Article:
Sharedwww / talks / 2005-08-03-sdsc / sdsc.texOpen in CoCalc
Author: William A. Stein
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29\author{\rd{William A. Stein}\\
30Associate Professor of Mathematics\\
31University of California, San Diego}
32\date{\rd{San Diego Supercomputing Center: August 3, 2005}}
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42
43\title{\blue \bf An Introduction to the\\Modular Forms Database Project:\\
44{\large My
45Dream Computation (not a toy problem!)}}
46
47\begin{document}
48\page{
49\maketitle
50}
51
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65\rput[cb](6.0,-0.6){Approx 569--475BC}
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76\rput[lb](5,0.7){Triples of integers $a,b,c$ such that}
77\rput[lb](9,-0.5){{\Large $a^2+b^2=c^2$}}
78\rput[lb](0,0){{$\begin{array}{|c|}\hline 79\vspace{-2ex}\\ 80( 3, 4, 5 )\\ 81( 5, 12, 13 )\\ 82( 7, 24, 25 )\\ 83( 9, 40, 41 )\\ 84( 11, 60, 61 )\\ 85( 13, 84, 85 )\\ 86( 15, 8, 17 )\\ 87( 21, 20, 29 )\\ 88( 33, 56, 65 )\\ 89( 35, 12, 37 )\\ 90( 39, 80, 89 )\\ 91( 45, 28, 53 )\\ 92( 55, 48, 73 )\\ 93( 63, 16, 65 )\\ 94( 65, 72, 97 )\\ 95( 77, 36, 85 ) 96\vspace{-1ex}\\\vdots \\ 97\hline 98\end{array} 99$}}
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106
107%%%%%%%%%%%%%%%%%%%%%%%%%%%%%%%%%%%%%%%%%%%%%%%%%%%%%%%%%%%%%%%%%%%%%
108% Graph: param
109%% (Contact: William Stein, http://modular.fas.harvard.edu)
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167\rput[lb](-1.3,-1.7){is a Pythagorean triple, and all primitive
168unordered triples}
169\rput[lb](-1.3,-1.9){arise in this way.}
170
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173
174\page{
175\heading{Fermat's Last Theorem''\hspace{3em}\mbox{}}
176No Pythagorean triples'' with exponent $3$ or higher.
177
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186
187
188\page{
189\heading{\large Wiles's Proof of FLT Uses Elliptic Curves}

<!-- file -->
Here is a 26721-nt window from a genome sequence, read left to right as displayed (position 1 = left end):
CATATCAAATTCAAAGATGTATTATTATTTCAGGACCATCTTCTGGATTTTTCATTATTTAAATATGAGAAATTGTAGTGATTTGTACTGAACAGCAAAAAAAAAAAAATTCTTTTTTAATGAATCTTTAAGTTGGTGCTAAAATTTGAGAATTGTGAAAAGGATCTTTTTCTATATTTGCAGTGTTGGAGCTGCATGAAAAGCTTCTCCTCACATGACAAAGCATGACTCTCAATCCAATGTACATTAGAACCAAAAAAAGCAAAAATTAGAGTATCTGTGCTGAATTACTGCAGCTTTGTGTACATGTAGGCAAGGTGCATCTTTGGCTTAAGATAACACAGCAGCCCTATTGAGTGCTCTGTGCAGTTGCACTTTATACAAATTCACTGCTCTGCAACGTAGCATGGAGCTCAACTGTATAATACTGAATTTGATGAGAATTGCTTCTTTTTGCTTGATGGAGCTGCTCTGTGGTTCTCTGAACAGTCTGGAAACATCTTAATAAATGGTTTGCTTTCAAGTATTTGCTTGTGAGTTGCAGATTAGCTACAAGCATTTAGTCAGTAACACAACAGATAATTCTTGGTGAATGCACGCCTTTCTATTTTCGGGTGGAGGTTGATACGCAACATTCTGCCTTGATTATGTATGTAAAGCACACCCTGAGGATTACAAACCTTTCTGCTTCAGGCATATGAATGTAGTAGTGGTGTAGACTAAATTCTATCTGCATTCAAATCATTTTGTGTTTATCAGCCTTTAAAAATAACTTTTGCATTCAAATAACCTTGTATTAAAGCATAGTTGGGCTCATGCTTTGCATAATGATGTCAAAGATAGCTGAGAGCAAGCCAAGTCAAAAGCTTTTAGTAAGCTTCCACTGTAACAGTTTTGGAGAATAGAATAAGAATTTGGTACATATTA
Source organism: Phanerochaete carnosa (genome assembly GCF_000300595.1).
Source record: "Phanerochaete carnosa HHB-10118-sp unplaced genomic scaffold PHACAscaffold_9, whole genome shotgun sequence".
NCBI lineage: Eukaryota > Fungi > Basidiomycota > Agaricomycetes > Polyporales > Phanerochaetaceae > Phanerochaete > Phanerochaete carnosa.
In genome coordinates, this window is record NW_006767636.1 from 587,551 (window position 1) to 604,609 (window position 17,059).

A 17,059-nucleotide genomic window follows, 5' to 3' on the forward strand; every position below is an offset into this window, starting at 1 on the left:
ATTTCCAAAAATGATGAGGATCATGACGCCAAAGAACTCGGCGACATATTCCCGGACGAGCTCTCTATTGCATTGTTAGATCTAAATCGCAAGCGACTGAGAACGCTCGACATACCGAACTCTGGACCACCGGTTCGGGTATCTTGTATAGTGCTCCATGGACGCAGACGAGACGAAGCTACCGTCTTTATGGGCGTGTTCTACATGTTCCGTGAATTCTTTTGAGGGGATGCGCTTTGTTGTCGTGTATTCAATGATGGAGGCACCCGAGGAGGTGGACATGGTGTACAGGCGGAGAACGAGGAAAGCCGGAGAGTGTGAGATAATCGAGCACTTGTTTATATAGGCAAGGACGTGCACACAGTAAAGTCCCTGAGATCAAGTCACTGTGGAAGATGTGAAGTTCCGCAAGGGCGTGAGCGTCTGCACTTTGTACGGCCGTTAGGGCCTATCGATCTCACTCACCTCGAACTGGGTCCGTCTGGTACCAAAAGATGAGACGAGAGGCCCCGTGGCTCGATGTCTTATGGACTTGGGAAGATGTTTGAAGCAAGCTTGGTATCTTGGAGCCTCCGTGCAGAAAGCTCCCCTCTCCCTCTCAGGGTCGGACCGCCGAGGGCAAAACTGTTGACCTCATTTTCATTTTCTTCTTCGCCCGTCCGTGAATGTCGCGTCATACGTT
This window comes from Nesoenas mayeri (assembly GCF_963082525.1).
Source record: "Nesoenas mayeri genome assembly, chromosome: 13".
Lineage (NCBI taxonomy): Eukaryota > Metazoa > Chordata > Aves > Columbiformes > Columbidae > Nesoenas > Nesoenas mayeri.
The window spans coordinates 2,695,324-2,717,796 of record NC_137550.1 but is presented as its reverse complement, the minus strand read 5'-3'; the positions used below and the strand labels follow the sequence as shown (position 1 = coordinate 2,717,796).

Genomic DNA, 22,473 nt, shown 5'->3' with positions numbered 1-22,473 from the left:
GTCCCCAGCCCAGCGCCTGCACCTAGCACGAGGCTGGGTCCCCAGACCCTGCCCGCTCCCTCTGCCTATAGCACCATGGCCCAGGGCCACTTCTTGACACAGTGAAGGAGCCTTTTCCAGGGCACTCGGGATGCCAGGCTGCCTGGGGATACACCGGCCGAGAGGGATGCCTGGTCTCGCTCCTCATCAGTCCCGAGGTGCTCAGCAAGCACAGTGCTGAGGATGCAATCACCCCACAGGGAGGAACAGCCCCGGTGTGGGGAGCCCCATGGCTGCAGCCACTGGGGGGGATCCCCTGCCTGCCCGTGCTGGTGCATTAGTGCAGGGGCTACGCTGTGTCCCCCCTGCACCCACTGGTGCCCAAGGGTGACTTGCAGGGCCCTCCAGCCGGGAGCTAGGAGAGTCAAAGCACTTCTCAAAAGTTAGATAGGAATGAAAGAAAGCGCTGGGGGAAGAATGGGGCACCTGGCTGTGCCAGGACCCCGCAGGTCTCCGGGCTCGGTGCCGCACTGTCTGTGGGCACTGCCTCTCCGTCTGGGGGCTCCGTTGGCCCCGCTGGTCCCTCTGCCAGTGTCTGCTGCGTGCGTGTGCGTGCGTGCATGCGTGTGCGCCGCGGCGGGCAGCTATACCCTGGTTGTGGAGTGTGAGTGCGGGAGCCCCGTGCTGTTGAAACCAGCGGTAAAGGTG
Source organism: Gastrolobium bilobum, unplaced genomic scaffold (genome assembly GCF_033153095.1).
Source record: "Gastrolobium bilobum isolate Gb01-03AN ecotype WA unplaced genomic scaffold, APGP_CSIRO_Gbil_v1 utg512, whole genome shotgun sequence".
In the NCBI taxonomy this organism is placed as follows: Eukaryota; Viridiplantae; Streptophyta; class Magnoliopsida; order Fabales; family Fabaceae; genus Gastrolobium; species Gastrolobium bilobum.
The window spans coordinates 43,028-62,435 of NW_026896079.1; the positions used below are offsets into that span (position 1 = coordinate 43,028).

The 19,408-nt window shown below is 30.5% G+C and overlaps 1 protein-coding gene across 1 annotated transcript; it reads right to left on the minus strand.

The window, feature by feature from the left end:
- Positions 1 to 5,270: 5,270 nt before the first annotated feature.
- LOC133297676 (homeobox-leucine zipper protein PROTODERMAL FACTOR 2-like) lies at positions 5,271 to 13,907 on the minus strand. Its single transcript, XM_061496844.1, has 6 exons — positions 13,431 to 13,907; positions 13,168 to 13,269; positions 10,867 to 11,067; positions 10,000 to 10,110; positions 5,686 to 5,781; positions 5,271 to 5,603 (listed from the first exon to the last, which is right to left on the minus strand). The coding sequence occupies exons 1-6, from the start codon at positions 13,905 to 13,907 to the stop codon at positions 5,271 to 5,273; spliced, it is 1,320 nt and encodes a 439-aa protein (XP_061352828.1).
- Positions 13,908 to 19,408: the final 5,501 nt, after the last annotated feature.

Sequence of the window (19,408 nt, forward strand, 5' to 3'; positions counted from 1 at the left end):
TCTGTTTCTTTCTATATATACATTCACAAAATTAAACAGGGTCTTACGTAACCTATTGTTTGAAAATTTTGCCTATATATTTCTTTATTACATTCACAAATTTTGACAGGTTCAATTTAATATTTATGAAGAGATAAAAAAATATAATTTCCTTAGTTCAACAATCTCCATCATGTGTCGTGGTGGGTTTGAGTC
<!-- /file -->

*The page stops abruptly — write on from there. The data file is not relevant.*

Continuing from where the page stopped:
190\vspace{-3ex}
191{\large An {\dred elliptic curve} is a nonsingular plane cubic curve with
192a rational point (possibly at infinity'').}
193\vspace{1ex}
194
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232
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237%"{\LARGE $y^2+y = x^3-x$}" at position (-1, -3.7000000000000002)
238\rput[lb](-1.8, -4){{\large\dblue $y^2+y = x^3-x$}}
239
240\rput[lb](5,2){{\dgreen EXAMPLES}}
241\rput[lb](4,1){\Large $y^2+y = x^3-x$}
242\rput[lb](4,0){{\Large $x^3 + y^3 = 1$} (Fermat cubic)}
243\rput[lb](4,-1){{\Large $y^2 = x^3+ax+b$}}
244\rput[lb](4,-2){{\Large $3x^3+4y^3+5=0$}}
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257\par\noindent{}Suppose Fermat's conjecture is \rd{FALSE}.
258Then there is a prime $\ell\geq 5$ and coprime
259positive integers $a,b,c$ with
260$261a^\ell + b^\ell = c^\ell. 262$
263
264Consider the corresponding Frey elliptic curve:
265$$266y^2 = x(x-a^\ell)(x+b^\ell). 267$$
268
269\begin{center}
270{\dblue{Ribet's Theorem:}} This elliptic curve is not {\em modular}.
271
272{\gr{Wiles's Theorem:}} This elliptic curve is {\em modular}.
273
274{\rd{Conclusion:}} Fermat's conjecture is true.
275\end{center}
276}
277
278\page{
279\heading{Counting Solutions Modulo $p$}
280\vspace{-5ex}
281
282$$N(p) = \text{\# of solutions }\,(\text{mod }p)$$
283$$y^2 + y = x^3 - x \pmod{7}$$
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303%\rput[bl](-3.5,-1.5){{\tiny Point counting gnomes}}
305\end{center}
306} % end page
307
308
309\page{
311
312{\dgreen\mbox{}\hspace{1em}\noindent{}Cambridge \rd{EDSAC:} The first\\
313\mbox{}\hspace{1em}point counting supercomputer...}\\
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321
322} % end page
323
324\page{
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329\put(19.5,-6){Hasse}
330\endpspicture
331Let
332{\LARGE
333$$334a_p = p+1 - N(p). 335$$
336}
337Hasse proved that
338{\Huge\dblue
339$$340 |a_p| \leq 2\sqrt{p}. 341$$}
342For $y^2+y=x^3-x$:
343$$344a_2 = -2,\quad a_3 = -3,\quad a_5 = -2,\quad a_7 = -1, 345\quad a_{11} = -5,\quad a_{13} = -2,$$
346$$a_{17}=0,\quad a_{19} = 0,\quad a_{23}=2,\quad a_{29}=6,\quad \ldots$$
347} % end page
348
349
350\page{
351\heading{Elliptic Curves are Modular''}
352An elliptic curve is {\em\rd{modular}} if the numbers
353$a_p$ are coefficients of a modular form''.
354
355{\bf Theorem (Wiles et al.):} {\em Every elliptic curve over the rational
356numbers is modular.}
357
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361\put(6.4,-7){{\tiny Wiles at the Institute for Advanced Study}}
362\endpspicture
363}
364
365
366\page{
368The definition of  modular
369forms as holomorphic functions satisfying